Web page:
• The Additional Costs. The cost of a data analytics solution for auditors is a significant factor in your decision process. If your chosen solution doesn’t do everything you need, you may have to make multiple purchases to get your desired outcome. 

Auditors discussing their work

Questions to ask when buying audit management software

Does the Software Provider Have a Service That Can Set Up Your Scripts?

When we break down data analytics in audit, 80% of the work is typically around accessing, normalizing and cleaning data, and only 20% comprises analysis. Your approach should reflect this in terms of resources, time and focus. However, many audit teams don’t have the in-house expertise to access, normalize, and clean their data or advise on automating it. When you look for a software provider, choosing a company that can set up the scripts you need to do this within the solution is essential. 

Can the Solution Grow with Your Company? 

Your organization is evolving strategically. In tandem, your audit department is maturing, with growing responsibilities and a shift from the tick-box to the consultative. Your chosen data analysis and auditing solution must adapt to your organization’s and audit function’s development. As CAE or head of audit, streamlining and efficiency are your watchwords. Avoiding silos and integrating your risk management with your GRC strategy and ESG solutions will support your organization-wide audit capability and risk management strategy. As a result, your audit function can demonstrate more purpose-driven, efficient and strategic leadership. A solution that can grow with you as your audit program matures can help to future-proof your schedule and ensure it won’t hit a growth ceiling. And suppose your chosen solution can solve many traditional and non-traditional use cases, for instance, audit, risk and compliance. In that case, you create a more risk-aware culture within your organization.

Does the Tool Empower You to Focus on the Important Work and Fewer Mundane Tasks? 

A tool that uses automation can dramatically improve day-to-day work — and, therefore, job satisfaction — for internal auditors and audit managers. Automating data analytics in audits using dynamic workflows reduces repetitive “grunt” work and streamlines processes. It also minimizes human error, reducing the need for rework. 

Doing this, and enabling continuous testing, rather than sampling via substantive analytical procedures, enables internal audit teams to explore what HAS gone wrong rather than what could go wrong and, as a result, drive continuous improvement. The analytics behind the tool powers this analytical, investigative approach. Give due consideration to this, and you will accelerate the audit team’s ability to act as a trusted advisor, delivering continuous assurance and insights from organizational data. When looking for a tool that enables data analytics in audit, ask whether your chosen solution supports you in focusing your energy on more strategic and critical business risks and analysis.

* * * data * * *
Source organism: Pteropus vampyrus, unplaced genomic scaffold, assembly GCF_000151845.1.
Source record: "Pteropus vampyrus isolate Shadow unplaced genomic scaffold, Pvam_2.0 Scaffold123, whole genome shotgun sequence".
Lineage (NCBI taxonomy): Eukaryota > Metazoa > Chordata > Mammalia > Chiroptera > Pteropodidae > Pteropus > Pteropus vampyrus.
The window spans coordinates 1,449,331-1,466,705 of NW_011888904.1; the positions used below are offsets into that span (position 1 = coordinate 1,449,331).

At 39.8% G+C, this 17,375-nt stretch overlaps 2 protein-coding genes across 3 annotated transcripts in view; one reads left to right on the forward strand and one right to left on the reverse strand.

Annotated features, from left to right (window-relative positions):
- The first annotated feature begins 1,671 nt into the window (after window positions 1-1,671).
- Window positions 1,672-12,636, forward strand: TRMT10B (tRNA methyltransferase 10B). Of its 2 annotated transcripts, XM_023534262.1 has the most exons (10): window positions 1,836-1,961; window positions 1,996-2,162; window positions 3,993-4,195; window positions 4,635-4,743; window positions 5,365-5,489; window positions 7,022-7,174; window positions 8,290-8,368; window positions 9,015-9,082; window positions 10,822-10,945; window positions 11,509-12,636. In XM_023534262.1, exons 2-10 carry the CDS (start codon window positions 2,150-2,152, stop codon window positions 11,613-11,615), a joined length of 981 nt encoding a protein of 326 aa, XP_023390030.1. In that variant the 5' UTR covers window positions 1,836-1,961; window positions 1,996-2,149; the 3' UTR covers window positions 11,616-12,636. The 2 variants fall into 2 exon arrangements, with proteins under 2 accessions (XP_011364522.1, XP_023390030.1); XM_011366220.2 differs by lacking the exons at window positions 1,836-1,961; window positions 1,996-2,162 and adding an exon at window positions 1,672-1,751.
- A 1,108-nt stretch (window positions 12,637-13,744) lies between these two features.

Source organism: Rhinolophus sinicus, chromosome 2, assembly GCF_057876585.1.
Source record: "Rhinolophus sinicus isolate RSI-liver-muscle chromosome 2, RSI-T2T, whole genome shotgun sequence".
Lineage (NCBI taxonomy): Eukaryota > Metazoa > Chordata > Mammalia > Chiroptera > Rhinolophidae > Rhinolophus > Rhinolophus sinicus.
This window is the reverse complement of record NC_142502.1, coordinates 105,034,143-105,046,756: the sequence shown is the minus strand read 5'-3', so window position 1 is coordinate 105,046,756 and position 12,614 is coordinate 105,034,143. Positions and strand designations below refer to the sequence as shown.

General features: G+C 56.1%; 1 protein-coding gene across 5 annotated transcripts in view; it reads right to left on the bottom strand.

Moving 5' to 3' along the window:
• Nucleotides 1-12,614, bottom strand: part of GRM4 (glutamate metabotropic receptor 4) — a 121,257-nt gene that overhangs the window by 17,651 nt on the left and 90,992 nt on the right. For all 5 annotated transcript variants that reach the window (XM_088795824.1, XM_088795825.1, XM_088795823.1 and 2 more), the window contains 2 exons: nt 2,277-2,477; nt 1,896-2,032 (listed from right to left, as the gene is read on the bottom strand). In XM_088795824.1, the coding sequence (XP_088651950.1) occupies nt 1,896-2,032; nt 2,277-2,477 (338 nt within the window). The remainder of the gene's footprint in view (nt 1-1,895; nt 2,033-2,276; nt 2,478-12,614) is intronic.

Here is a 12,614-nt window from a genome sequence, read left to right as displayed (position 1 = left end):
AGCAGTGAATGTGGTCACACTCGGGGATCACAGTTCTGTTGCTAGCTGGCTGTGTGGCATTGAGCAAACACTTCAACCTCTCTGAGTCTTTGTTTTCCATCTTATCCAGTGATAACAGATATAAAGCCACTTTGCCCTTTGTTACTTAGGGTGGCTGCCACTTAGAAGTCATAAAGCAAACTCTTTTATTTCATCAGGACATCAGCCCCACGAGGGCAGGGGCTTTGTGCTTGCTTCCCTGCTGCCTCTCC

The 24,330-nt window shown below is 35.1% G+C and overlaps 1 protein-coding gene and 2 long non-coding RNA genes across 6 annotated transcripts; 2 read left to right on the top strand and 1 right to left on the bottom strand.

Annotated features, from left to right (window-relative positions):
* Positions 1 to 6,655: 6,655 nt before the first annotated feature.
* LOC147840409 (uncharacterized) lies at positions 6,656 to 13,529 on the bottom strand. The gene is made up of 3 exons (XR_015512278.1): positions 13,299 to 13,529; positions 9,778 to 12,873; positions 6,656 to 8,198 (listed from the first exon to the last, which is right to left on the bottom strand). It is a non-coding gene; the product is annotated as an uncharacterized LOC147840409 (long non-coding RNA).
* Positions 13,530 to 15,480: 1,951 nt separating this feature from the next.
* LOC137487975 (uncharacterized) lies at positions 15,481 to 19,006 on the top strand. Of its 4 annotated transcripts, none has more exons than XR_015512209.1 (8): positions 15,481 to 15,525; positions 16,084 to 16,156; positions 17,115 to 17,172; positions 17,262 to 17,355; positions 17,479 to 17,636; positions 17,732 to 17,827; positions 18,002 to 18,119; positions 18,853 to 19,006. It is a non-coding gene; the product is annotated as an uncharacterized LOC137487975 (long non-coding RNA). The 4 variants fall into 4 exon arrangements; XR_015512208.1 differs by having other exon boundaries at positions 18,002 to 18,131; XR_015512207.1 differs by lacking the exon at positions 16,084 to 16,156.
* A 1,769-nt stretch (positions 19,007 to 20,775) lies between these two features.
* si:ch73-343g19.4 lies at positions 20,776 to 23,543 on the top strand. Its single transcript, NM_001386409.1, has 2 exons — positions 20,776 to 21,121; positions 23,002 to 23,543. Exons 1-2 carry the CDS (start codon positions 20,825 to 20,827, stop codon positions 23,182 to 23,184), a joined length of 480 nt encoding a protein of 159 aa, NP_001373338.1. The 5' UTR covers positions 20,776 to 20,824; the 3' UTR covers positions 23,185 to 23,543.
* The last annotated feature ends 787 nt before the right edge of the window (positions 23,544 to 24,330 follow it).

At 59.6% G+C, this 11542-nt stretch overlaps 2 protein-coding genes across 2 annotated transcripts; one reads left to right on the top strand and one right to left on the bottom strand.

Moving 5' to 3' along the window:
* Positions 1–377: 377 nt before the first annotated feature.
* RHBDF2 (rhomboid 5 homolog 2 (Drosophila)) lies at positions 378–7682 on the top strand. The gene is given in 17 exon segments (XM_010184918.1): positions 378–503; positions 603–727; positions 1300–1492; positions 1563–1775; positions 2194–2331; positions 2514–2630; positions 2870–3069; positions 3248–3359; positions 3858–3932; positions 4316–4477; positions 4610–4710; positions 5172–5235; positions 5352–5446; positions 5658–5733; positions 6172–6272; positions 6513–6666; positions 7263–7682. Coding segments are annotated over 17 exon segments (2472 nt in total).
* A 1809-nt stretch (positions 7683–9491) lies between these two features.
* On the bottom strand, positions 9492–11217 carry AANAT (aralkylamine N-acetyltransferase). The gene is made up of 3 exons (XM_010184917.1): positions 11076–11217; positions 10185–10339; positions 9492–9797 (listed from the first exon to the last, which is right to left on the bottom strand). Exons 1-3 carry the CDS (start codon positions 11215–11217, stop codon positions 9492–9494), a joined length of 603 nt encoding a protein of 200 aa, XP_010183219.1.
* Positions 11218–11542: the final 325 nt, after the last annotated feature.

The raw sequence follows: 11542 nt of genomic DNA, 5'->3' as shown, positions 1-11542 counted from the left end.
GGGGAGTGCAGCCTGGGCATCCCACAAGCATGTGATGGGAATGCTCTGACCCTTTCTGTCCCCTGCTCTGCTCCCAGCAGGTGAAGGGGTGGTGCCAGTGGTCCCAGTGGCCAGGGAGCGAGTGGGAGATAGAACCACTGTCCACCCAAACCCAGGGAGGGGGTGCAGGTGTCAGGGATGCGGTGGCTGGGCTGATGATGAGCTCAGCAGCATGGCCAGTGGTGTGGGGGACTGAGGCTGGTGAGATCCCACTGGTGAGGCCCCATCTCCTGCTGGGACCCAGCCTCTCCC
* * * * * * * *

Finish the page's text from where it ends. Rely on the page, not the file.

Discover More Essential Components When Choosing Audit Management Software

The questions above are the most fundamental when considering a solution to deliver data analytics for auditors. But they are not the only considerations. 

You need a solution that provides a single, centralized source of best practices via templates, libraries and standard procedures. Software that includes audit planning and workflows will enable your team to plan their activity efficiently. Transparent reporting and dashboards maximize visibility and understanding across the entire organization. 

Integrated Data Analytics vs Third-Party Analytics Tool. One question auditors grapple with on data analytics for audit solutions is the “integrated vs third party data tools” debate. Some audit software uses integrated data analytics, while other companies’ software requires a third-party data analytics tool. There are some considerations for audit professionals exploring their options:

1. Cost 

Integrated data analytics tools for auditors are far cheaper than software that requires third-party data analytics tools and connectors. Some systems require separate licenses and arrangements for data analytics, over and above the initial cost of the audit software; the additional security protocols needed can make this very expensive. The Diligent audit management solution has data analytics inbuilt, so there are no nasty surprises regarding extra costs for separate tools and integration technology.  

2. Customer Support and Troubleshooting 

Suppose you use a solution that relies on third-party data analytics tools and experience problems. In that case, you must resolve the issue via a third party rather than your original supplier. With a fully integrated data analytics tool, you’ll receive a more streamlined service, with all your customer support from a single source. 

3. Future-Proofing 

As mentioned above, a solution that can future-proof data analytics in audit is vital. A solution that relies on third-party data analytics software makes scalability more complex. In contrast, one with integrated data analytics for auditors means you only have one system to consider as your business evolves. 

4. Streamline Your Approach While Increasing Assurance 

When exploring the benefits of data analytics for auditors — and deciding what software can support your audit transformation, you need a solution that decreases your workload and increases assurance and confidence. And because you need a workflow tool and a way to maximize the potential of data analytics in audit, you must ensure your chosen solution ticks all the boxes. 

Having acquired ACL Analytics through Galvanize, Diligent’s analytical capabilities are built on Audit Command Language (ACL) to provide clients with high assurance while enabling audit teams to do more with less by automating audit processes.